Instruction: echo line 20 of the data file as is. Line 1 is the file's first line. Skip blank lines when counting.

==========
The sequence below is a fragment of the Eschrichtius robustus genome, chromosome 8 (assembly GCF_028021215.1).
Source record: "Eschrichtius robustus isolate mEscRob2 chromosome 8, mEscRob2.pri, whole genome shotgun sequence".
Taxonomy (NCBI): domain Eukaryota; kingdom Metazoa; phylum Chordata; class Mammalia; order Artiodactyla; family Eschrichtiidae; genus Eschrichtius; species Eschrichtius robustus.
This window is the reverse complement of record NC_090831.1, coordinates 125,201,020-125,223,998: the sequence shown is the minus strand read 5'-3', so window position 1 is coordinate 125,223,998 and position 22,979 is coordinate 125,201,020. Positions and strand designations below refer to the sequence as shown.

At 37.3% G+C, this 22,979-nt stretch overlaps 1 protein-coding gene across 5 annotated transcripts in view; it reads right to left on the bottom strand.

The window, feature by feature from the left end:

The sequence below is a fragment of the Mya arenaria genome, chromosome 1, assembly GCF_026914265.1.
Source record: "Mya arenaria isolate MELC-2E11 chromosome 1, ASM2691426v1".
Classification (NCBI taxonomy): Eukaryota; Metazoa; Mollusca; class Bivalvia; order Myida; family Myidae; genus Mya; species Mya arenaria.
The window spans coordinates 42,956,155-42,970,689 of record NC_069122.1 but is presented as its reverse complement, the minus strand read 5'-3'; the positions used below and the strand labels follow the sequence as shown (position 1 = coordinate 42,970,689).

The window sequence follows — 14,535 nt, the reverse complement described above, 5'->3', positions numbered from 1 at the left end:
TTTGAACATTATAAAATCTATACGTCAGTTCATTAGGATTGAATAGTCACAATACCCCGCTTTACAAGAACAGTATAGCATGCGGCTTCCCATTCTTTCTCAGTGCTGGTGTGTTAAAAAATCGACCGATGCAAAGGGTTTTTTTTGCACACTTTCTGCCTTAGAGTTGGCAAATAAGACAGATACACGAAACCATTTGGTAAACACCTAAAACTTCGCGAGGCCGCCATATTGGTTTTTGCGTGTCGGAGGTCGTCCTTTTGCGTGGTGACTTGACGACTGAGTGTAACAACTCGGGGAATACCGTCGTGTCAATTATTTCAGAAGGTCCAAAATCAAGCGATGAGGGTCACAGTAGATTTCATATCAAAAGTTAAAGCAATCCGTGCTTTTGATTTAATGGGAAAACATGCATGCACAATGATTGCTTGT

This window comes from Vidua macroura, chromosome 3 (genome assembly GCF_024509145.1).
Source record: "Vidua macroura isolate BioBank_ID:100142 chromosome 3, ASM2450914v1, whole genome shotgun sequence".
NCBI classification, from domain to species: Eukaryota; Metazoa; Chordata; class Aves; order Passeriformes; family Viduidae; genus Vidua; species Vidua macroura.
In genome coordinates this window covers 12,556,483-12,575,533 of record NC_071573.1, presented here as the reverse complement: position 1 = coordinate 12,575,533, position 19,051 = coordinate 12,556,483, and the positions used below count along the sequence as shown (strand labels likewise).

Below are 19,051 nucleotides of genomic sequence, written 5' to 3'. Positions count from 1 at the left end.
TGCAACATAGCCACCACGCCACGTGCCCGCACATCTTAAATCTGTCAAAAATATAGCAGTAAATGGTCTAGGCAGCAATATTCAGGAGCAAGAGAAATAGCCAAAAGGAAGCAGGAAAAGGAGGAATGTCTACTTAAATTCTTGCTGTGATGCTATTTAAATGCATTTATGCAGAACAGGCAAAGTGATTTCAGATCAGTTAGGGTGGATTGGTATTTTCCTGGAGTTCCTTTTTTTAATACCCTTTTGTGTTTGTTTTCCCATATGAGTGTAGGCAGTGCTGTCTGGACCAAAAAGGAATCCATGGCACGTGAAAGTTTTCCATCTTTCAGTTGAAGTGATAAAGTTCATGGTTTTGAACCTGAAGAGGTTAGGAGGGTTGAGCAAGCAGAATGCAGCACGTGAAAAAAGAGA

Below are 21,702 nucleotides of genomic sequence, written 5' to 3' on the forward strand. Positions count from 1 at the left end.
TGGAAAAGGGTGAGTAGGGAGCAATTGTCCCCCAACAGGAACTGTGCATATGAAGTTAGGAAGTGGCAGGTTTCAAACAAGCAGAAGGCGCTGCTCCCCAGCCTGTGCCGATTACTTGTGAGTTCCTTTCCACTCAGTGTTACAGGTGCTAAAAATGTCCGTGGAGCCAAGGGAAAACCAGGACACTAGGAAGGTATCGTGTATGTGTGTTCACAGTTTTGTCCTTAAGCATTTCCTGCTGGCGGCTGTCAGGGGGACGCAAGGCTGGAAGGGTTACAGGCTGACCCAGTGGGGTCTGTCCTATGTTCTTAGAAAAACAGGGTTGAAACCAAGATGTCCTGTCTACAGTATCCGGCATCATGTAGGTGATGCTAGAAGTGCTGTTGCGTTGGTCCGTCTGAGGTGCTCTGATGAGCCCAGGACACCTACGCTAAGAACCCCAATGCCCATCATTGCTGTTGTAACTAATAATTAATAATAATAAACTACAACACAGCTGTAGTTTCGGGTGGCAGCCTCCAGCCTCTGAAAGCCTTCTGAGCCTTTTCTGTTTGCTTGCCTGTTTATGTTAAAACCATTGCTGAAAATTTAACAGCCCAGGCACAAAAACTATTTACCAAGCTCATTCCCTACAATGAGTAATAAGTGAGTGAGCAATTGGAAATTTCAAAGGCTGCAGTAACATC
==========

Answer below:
TGGAAAAGGGTGAGTAGGGAGCAATTGTCCCCCAACAGGAACTGTGCATATGAAGTTAGGAAGTGGCAGGTTTCAAACAAGCAGAAGGCGCTGCTCCCCAGCCTGTGCCGATTACTTGTGAGTTCCTTTCCACTCAGTGTTACAGGTGCTAAAAATGTCCGTGGAGCCAAGGGAAAACCAGGACACTAGGAAGGTATCGTGTATGTGTGTTCACAGTTTTGTCCTTAAGCATTTCCTGCTGGCGGCTGTCAGGGGGACGCAAGGCTGGAAGGGTTACAGGCTGACCCAGTGGGGTCTGTCCTATGTTCTTAGAAAAACAGGGTTGAAACCAAGATGTCCTGTCTACAGTATCCGGCATCATGTAGGTGATGCTAGAAGTGCTGTTGCGTTGGTCCGTCTGAGGTGCTCTGATGAGCCCAGGACACCTACGCTAAGAACCCCAATGCCCATCATTGCTGTTGTAACTAATAATTAATAATAATAAACTACAACACAGCTGTAGTTTCGGGTGGCAGCCTCCAGCCTCTGAAAGCCTTCTGAGCCTTTTCTGTTTGCTTGCCTGTTTATGTTAAAACCATTGCTGAAAATTTAACAGCCCAGGCACAAAAACTATTTACCAAGCTCATTCCCTACAATGAGTAATAAGTGAGTGAGCAATTGGAAATTTCAAAGGCTGCAGTAACATC